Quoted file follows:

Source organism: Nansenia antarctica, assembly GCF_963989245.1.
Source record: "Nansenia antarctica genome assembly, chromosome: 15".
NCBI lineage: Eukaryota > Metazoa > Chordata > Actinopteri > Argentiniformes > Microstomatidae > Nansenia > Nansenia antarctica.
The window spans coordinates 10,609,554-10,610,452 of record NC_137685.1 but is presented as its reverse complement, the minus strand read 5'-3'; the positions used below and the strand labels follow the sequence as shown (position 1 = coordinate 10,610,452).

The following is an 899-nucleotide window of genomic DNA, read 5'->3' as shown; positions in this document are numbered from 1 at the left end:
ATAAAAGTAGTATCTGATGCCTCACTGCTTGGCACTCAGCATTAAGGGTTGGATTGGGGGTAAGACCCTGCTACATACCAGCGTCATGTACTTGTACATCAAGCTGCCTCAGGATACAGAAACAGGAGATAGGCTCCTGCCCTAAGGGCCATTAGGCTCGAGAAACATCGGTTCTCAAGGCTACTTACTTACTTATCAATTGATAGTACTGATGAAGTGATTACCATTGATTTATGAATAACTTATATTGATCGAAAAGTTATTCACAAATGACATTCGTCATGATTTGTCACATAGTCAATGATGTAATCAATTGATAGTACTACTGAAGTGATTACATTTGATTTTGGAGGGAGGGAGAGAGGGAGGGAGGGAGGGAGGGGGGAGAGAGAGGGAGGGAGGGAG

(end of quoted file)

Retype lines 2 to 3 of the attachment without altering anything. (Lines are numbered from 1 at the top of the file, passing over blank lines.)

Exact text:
Source record: "Nansenia antarctica genome assembly, chromosome: 15".
NCBI lineage: Eukaryota > Metazoa > Chordata > Actinopteri > Argentiniformes > Microstomatidae > Nansenia > Nansenia antarctica.